Today, by contrast, was much more relaxing. We hit some garage sales and ran a few errands. Picked up a cheap TV stand and a nice solid wood end table, and made a quick grocery store run to stock up on these fantastic Wisconsin cheese curds we discovered the other day. Tara was worried we wouldn’t be able to find Tillamook cheese in South Dakota, but I figured here in the heartland we’d have access to even better cheese. Sure enough, this stuff is the creamiest, tangiest cheese we’ve ever had. Our Safeway actually does carry Tillamook, but screw that. This stuff is so much better.

We’ve been here almost a week now and are settling in nicely. Rapid City is such a charming and friendly community, I think it’s safe to say we are enamored. Neither of us has any regrets about this move. As physically and mentally demanding as it has been, it was worth the hassle. It feels like we’ve arrived home.

And maybe in a few more days we’ll actually have everything in boxes put away.

 

Commence Downsizing

I think I might finally be coming down from my Hamilton high. Good thing, seeing as how it ended its Portland run on Sunday. Even if I had the inclination to see it again (I do) and money weren’t an issue (it is), I’d be SOL anyway. I do see it’ll be playing in Des Moines, Iowa, of all places, in July; or in road trip terms, a mere 8 hr. and 33 min. drive from Rapid City.

Hmm.

Tempting, but I suppose we’ll be busily settling in then.

Speaking of the move, I’d been meaning to mention that my employer officially approved my telecommuting proposal. Feels like a huge weight has been lifted! Tara and I were fully prepared to move regardless of our respective work situations, but I have to admit, keeping a job I love is highly preferable. And working from home will be so beneficial! I’m not worried about my productivity; if anything, I bet I’ll get more done without the constant interruptions and distractions that are a routine part of the whole open office concept. And if I start to crave human companionship, our favorite coffee shop (Harriet & Oak) is downtown, and they’ve got a wi-fi connection. I can see myself going out there to work for a few hours once or twice a week.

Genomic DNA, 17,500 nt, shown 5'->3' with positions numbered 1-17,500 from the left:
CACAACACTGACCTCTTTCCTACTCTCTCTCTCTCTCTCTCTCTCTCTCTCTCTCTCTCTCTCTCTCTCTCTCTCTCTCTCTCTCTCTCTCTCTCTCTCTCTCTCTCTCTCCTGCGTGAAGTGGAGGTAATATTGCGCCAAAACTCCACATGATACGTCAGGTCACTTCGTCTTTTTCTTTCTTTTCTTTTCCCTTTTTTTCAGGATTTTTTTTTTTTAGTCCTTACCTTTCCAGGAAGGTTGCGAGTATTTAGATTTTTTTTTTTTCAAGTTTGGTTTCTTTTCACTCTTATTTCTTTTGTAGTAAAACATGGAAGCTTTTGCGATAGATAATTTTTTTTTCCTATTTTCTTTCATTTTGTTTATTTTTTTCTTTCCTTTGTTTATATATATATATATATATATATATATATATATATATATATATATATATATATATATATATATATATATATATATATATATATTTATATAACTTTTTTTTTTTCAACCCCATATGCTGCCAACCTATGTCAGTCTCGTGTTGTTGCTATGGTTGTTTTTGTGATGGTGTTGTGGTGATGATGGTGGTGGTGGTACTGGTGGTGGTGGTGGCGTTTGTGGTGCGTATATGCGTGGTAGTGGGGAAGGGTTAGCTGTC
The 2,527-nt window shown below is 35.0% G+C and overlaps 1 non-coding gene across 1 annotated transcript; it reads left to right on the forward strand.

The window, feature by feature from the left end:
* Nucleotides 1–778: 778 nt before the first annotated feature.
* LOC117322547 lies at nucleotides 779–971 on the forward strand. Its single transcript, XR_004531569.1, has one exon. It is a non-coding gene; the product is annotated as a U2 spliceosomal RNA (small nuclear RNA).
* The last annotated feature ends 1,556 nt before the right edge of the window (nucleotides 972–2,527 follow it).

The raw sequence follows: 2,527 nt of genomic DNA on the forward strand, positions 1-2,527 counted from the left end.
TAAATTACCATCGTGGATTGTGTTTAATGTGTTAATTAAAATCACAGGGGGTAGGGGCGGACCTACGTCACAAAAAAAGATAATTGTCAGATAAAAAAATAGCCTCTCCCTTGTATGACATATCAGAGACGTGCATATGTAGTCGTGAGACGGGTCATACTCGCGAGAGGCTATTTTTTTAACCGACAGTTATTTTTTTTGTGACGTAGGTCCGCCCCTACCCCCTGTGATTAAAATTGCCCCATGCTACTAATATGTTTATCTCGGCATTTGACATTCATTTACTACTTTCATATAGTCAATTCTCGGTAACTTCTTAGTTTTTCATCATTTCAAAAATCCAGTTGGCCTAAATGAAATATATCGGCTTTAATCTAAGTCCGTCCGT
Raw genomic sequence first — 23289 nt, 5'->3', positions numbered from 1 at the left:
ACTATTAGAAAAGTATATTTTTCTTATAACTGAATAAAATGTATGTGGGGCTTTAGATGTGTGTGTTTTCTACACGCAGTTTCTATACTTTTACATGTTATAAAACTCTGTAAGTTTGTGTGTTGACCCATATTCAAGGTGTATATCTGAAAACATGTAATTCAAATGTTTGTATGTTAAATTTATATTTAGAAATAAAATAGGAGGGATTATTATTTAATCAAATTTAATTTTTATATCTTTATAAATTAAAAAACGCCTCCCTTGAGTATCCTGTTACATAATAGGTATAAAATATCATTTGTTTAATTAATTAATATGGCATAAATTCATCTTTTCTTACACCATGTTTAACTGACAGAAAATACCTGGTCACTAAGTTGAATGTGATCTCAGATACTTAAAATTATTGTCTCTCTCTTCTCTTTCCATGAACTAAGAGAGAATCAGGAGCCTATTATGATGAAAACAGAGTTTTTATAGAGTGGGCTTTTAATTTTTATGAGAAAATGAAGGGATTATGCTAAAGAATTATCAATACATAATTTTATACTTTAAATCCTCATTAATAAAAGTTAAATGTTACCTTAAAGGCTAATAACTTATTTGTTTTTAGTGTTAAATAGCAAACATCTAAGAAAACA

Plus, the place has an actual VW Bus inside.

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How can you go wrong with that?


The weekend was super productive – and we didn’t even go anywhere!

My big coup was selling our coffee table. We are downsizing prior to our move, a process that entails getting rid of a bunch of furniture, because

  • It’ll save us money, whether we rent a U-Haul or hire movers
  • Tara wants to upgrade some of the stuff, which predates her arrival

I’m not too attached to anything, so this works for me. The coffee table was nice; I’d scored it from a coworker years ago, who unbeknownst to her husband offered it to me for $35. She learned later that it had cost them $500 brand new a couple of years earlier. Oops. It took me about two weeks to sell it on Craigslist and I had to drop the price twice; I ended up letting it go on Saturday for – get this – $35. Which means I broke even a dozen years later. Not a bad deal, eh?